At present, there are three models of the computer. There are two desktops and a laptop. The desktops are based on either an Intel or AMD processors. They range in price between $600.00 and $900.00 US dollars. They are currently only available in England and Europe. Before it is introduced into the North American market, partners will be needed and Eldy will have to be modified to accommodate the North American design. Apparently there has been interest shown from North America. We’ll be watching for more news.
As I mentioned, we all probably know people who would get a kick out of playing with a system as purposeful as SimplicITy.
You can email Wayne Scott to get in touch with questions or comments.
Ira “Lloyd” George (1922-2008), a student at the Hyatt One-Room-Schoolhouse from 1929 until 1937, was honoured when a plaque to him was unveiled at a ceremony at the school on Sunday August 1. Numerous family members, friends and UEL members of the Little Forks Branch were present. Lloyd was a supporter of the School and the projects by the Little Forks Branch to restore and preserve it. For details including pictures, see the description of the event.
…Terry Loucks, Secretary, Little Forks Branch
Colonel John Butler (Niagara) Branch Members were shocked and saddened to learn that the Branch Assistant Genealogist, Jerry Douglas Fisher, UE, passed away on Wednesday August 4th, 2010 at the Welland Hospital. Jerry was the dear friend of Gail Woodruff. Loving father of Shelly Mae Fisher (William Cowell), and Wendy Eleanor Mercier, Grandfather of Nathan, Ashley, Sandra, Billy, and Alexandria. Dear son of Eleanor and the late Orlin Fisher, brother of Shirley Charbonneau (Arthur), and Larry Fisher (Dana). A celebration of Jerry’s life will take place at Fenwick United Church on Monday, August 9th, 2010 at 11:00 am. Visiting from 9:00 am till time of service. Memorial Tributes to Fenwick United Church.
Jerry was a father, a grandfather, a brother and a son, a researcher, a genealogist and a friend to all. He was extremely generous with his time and valuable research. Jerry was excited by his United Empire Loyalist background and was proud to use the initials U.E. after his name.
He spent many years researching his Loyalist Ancestors, Joseph Doan, Aaron Doan, Robert Cook, Isaac Vail, John Bradt, Hart Smith and Sgt. John Wilson and was especially proud of the Doan Family. His hero was Aaron Doan who was part of the notorious “Doan Gang”. Jerry travelled to Bucks County Pennsylvania to copy many original historical documents.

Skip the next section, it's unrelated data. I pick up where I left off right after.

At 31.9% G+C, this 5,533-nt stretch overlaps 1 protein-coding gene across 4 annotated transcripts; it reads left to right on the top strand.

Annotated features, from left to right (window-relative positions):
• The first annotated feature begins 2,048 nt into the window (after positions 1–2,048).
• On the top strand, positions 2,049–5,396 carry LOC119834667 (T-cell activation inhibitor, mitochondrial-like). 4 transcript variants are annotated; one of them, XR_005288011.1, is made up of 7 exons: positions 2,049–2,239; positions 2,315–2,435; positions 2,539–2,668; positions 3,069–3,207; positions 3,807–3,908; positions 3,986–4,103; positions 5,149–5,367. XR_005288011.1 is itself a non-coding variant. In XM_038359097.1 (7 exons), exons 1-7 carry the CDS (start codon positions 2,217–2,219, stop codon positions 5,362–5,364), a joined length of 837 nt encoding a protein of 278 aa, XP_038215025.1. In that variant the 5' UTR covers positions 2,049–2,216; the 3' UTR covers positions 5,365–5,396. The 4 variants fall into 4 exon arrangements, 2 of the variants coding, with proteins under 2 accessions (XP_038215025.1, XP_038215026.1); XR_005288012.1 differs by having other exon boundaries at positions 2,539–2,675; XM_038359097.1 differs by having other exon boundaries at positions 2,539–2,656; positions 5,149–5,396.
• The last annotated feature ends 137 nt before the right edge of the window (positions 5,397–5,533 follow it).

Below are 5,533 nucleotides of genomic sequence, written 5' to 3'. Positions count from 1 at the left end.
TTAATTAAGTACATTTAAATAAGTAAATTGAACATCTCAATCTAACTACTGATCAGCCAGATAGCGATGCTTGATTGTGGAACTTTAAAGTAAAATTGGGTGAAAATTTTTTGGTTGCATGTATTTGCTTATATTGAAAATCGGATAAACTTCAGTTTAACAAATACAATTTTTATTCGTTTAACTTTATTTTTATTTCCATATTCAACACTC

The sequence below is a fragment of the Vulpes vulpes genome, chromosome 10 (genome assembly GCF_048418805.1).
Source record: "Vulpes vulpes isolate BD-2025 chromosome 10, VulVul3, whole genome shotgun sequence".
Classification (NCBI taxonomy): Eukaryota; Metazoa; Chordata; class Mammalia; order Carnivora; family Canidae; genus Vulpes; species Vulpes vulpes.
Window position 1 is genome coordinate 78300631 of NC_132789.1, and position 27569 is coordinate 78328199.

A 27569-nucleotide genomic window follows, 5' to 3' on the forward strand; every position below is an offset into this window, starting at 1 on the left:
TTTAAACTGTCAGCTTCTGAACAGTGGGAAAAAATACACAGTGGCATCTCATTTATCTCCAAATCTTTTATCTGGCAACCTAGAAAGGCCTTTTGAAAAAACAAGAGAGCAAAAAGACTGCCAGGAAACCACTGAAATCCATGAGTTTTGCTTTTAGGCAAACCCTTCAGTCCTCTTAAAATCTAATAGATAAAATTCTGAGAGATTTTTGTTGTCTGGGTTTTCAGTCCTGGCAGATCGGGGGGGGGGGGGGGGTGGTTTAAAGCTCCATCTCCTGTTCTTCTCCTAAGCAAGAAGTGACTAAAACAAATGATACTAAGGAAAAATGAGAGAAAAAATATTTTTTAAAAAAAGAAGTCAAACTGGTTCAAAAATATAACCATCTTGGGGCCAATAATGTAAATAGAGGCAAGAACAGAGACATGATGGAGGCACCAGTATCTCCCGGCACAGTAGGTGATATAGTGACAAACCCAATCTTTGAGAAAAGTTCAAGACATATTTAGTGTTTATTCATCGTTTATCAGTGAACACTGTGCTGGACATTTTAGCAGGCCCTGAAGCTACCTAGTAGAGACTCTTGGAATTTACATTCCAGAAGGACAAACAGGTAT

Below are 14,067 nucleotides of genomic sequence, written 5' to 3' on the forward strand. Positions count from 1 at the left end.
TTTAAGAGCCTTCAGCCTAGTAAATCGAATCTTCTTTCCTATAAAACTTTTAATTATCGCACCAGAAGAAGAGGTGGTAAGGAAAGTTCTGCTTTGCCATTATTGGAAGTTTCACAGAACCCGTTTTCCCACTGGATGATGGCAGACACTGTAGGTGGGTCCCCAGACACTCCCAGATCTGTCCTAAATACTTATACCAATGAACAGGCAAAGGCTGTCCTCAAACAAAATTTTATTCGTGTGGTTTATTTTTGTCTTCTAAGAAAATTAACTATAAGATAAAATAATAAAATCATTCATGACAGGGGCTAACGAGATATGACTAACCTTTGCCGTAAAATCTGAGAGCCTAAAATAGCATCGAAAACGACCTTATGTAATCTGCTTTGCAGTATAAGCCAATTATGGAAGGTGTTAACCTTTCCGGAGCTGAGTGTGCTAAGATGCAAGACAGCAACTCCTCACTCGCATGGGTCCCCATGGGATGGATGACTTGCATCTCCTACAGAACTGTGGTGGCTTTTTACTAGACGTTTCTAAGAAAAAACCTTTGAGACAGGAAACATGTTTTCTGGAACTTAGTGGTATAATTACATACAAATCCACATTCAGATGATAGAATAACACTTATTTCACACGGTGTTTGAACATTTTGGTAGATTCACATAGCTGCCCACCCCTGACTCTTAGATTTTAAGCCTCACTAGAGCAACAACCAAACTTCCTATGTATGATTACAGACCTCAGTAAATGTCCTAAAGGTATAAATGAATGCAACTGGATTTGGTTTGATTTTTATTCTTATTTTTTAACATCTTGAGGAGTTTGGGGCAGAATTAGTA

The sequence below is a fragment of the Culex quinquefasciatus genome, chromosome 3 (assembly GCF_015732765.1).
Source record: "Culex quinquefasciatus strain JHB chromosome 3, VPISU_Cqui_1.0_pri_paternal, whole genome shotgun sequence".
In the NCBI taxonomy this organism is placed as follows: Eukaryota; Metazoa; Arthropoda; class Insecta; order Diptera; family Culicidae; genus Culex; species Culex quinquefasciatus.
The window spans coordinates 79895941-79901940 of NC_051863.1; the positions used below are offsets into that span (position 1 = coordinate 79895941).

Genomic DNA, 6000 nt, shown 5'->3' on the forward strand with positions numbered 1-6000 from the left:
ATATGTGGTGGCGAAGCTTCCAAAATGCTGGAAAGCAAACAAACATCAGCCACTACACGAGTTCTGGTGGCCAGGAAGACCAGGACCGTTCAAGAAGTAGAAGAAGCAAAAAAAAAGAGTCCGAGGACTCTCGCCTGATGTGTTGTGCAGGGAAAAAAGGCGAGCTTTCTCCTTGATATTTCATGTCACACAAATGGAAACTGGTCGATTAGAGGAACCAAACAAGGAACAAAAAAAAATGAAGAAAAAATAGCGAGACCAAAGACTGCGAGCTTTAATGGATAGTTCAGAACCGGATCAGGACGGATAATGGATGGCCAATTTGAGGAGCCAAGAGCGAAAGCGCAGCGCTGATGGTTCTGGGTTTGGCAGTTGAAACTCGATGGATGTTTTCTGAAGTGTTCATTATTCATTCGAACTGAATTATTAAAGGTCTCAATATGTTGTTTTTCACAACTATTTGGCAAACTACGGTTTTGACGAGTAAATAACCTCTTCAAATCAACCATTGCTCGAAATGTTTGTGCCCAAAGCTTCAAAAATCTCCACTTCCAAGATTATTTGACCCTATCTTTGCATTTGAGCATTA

On July 19, 2008, after much research into the ownership of the Steele Cemetery in Port Colborne, Jerry directed a dedication of the cemetery as an historical site and a Loyalist Burial Plot. This included the plaquing by the Col. John Butler (Niagara) Branch of the United Empire Loyalists’ Association designating the burial of a Loyalist. He personally erected a similar plaque at the tombstone of Aaron Doan, UE.
Jerry was not content to let the name of the Cemetery remain Steele Cemetery, as in fact, there were no members of the Steele family buried there and part of the land had belonged to the Doan family as a burial plot. Relentlessly, working through the City of Port Colborne, providing immaculate research materials, he managed to have the name of the cemetery changed to Doan Cemetery. On July 10, 2010 members of the City of Port Colborne and of the Provincial Government convened to unveil a plaque and sign renaming the land “Doan Cemetery”. A large number of Loyalist descendants participated.
Jerry was the Niagara Regional convenor for the nationwide Doan Association and on July 11, 2010 he arranged the first local Doan Association Reunion that was a great success. He worked tirelessly to produce the new Doan Book: “History in Our Own Backyard: The Sons and Daughters of United Empire Loyalist Aaron Doan”. Last week he completed the printing of the History of the Mitchell Family and The History of the Misner Family. Jerry can be credited for helping hundreds of Loyalist Descendants prove their descent and therefore join the United Empire Loyalists’ Association of Canada.
Jerry was thorough with his research techniques, as in all of his work. He was a great friend who always had a hug for everyone. He will be truly missed.
[Submitted by Gail Woodruff, UE]
As a descendant, I am looking for a “McMullen” or “McMullin” or “McMillan” family, in which the husband was born in Massachusetts and the wife was born in New York. This couple they moved to Ontario, and had a daughter Sarah or “Sally” born about 1800. They may have moved to Ontario either as adults or with their parents. Sarah McMullen eloped and married Jesse Ellis in about 1814 and they lived in Summit County, Ohio and later Ottawa County, Michigan. I notice that there are some Loyalists named McMullen in the UELAC list who relocated to Ontario and may be this family. The following are some of the bits and pieces of evidence used to put together the brief description of this family.
– The marriage of Jesse and Sarah Ellis, as well as a bit about her parents was included in a history of Summit County, Ohio. “His wife was the daughter of a wealthy, proud and aristocratic family in Canada, and their engagement being opposed by her parents, she eloped with Jesse, and married at the age of fourteen.” [History of Summit County with an Outline Sketch of Ohio, 1881]
– A biography of Alcena (Ellis) Cox, one of the daughters of Jesse and Sarah Ellis, provides the maiden name for Sarah Ellis as “McMullen”. “She was the daughter of Jesse and Sally (McMullen) Ellis.” [History of Wexford County, Michigan, 1903]
– The death certificate for Jesse Ellis, Jr. identifies his parents as “Jesse Ellis” and “Sarah McMullin.”
– The 1860 census taken at Georgetown/Ottawa/Michigan has “Upper Canada” listed as the place of birth for Sarah Ellis (age 59).
– The 1880 census taken at Georgetown/Ottawa/Michigan has the birthplace for Sarah Ellis (age 80) as Canada as well as the birthplace for her father as Massachusetts and for her mother as New York.
– A note arrived recently which shows the middle name for Jesse and Sarah’s son – Seth McMillan Ellis – which suggests her maiden name could have been McMillan.
Any information about this family, or families who could be this family, will be appreciated.